Custom PC maker AVADirect has been around for a long time, but the company has reimagined itself to a certain extent. Late last year, the Twinsburg, Ohio-based builder revamped its website and online configurator, but that was just the beginning. AVADirect has also begun reshaping the type of products it wants to offer its customers.
We spoke with Travis Bortz, AVADirect's Vice President of Business Development, about the company's brand new bag, its Signature Series machines, and its strategy of developing purpose-built solutions for niche markets at customers' behest.
In the most general sense, AVADirect has changed its approach to the whole market. "In the past, it was always a reactive approach -- if you called or went to the webstore, we got the sale -- things like that," said Bortz. "We did very well, somehow, but now we're going to take the proactive approach."
Part of that strategy includes being aware of lifecycle management (especially regarding the company's enterprise, industry and SMB customers, although the same applies to a lesser degree to general consumers, as well). Said Borz, "We have 50,000 customers; why not reach back out to them?"
AVADirect is also investing heavily in staff. "We built a marketing team. We have a creative director, a public relations associate. We're building a sales department, a customer service department," said Bortz. He also noted that AVADirect's tech support specialists are all "level threes," meaning they're all at the highest level of expertise.
The tech support piece is key, as it speaks not only to after-purchase customer service, but also to this, or any company's, ability to serve customer's needs meaningfully and long-term.
"You're only as good as your reputation, only as good as your product, only as good as your service after the sale," said Bortz.
In addition to the above, AVADirect has three main areas of focus for its products: the fully customizable configurator options (which it has always had), a special high-end line of machines called the "Signature Series," and a "solutions" section where the company can help customers get a rig purpose-built for a specific need or purpose.
Bortz told us that considering all the various component options available, AVADirect offers between 2.5 to 3 million different configurations, but he also saw a place in the market for more specific, and high-end, builds.
"My vision was to create a Signature Series where you take cutting-edge applications in the industry -- or designs, or vertical markets -- and build solutions," he said. He noted that the configurator can be overwhelming; having too many options can be paralyzing for some customers.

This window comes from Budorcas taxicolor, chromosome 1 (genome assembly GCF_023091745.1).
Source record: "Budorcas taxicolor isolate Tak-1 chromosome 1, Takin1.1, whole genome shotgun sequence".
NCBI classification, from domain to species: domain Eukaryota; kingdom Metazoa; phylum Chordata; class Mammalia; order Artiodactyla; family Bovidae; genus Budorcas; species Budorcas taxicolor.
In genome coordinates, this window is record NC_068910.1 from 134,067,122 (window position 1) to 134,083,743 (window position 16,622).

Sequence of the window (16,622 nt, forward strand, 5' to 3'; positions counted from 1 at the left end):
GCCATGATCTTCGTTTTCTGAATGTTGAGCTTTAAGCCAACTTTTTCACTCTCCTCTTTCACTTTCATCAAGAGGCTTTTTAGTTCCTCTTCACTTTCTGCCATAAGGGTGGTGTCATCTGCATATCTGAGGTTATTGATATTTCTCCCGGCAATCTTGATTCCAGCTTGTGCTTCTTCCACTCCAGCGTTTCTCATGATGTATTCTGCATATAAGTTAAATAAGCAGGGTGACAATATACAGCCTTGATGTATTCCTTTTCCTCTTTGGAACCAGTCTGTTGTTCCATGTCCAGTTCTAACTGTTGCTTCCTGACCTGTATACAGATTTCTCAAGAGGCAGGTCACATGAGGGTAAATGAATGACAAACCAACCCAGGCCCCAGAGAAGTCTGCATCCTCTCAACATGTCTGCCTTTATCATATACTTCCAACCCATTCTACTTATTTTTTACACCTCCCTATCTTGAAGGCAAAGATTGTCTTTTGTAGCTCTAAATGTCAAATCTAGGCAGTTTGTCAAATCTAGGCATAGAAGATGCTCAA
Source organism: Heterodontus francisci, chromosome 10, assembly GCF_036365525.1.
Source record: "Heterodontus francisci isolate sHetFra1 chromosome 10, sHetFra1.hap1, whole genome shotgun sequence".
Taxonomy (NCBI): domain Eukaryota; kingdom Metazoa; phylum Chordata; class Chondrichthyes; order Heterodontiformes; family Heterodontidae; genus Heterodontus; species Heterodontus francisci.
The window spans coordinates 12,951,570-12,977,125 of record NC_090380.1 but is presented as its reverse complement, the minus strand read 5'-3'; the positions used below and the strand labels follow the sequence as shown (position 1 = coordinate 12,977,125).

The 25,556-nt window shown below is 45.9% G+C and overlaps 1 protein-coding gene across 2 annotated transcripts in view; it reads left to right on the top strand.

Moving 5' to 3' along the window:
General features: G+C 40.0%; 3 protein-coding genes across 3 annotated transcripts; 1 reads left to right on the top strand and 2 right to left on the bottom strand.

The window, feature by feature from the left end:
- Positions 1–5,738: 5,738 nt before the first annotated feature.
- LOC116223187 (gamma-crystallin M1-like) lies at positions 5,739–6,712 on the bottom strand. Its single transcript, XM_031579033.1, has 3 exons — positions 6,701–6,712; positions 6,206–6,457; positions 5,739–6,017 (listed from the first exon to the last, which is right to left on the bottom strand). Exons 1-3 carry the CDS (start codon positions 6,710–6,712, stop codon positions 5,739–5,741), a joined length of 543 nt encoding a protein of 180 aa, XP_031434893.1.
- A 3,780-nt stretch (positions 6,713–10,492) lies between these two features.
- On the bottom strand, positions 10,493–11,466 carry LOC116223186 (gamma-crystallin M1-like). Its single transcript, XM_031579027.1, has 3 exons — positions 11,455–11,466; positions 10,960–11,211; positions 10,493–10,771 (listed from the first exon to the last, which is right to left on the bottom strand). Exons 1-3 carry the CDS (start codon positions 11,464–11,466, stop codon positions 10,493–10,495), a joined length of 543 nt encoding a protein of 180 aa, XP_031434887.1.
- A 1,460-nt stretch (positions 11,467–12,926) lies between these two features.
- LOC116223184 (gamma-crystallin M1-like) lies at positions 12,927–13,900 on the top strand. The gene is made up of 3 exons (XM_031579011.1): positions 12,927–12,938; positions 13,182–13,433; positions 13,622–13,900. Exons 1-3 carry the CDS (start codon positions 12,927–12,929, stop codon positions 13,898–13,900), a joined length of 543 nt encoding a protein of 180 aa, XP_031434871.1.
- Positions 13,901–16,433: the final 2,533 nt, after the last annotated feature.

So, he thought, why not create a build specifically for, say, VR? That's what AVADirect did with its AVA Omni VR desktop, a system designed specifically to work with the Virtuix Omni (which is unfortunately sold separately).
He thought the same with hardline tubing -- why not build a rig with that as a premier feature and market it as such? No one else really seemed to be doing that, so AVADirect launched the Avalanche, which features a bent hard tubing liquid cooler design.
There will be more builds coming to the Signature Series, so stay tuned.
Hitting Niche Markets
In addition to the Signature Series machines that have a specific premier selling point, AVADirect is developing a "solutions" section of its site that will cater to niche markets. "It's still in the works, but we'll have it in about six months," noted Bortz.
What might that be is essentially limited only to the imagination and needs of a given customer and, well, the limits of computer science. The idea here is that AVADirect can cater to a larger audience, and that audience will approach AVADirect with a specific need or niche in mind. Bortz called these "solution-oriented configurations."
The new rethinking of AVADirect is an effort to bolster the things the company did well in the past and also present new and compelling products and solutions for its customers going forward.
"We can do what Dell can do, but Dell can't do what we can do," said Bortz. "And that's what the true customization option is."
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Sorry to be nitpicky...but the acrylic tubing looks off in those shots. I get then need to bend out the vertical piece from the GPU, but the piece from the northbridge block looks cock-eyed. The only positive about a boutique build IMO, is a flawless custom loop for those of us not bold enough to attempt...they should look their price (which is always alot).Reply
Sorry to be nitpicky...but the acrylic tubing looks off in those shots. I get then need to bend out the vertical piece from the GPU, but the piece from the northbridge block looks cock-eyed. The only positive about a boutique build IMO, is a flawless custom loop for those of us not bold enough to attempt...they should look their price (which is always alot).
Are you talking about the piece in front of the fan? If you are, that bend is designed that way to keep the ends straight and shift the connection over.
He's not talking about the dogleg off the gpu, the cpu area needs a bit of improvement.Reply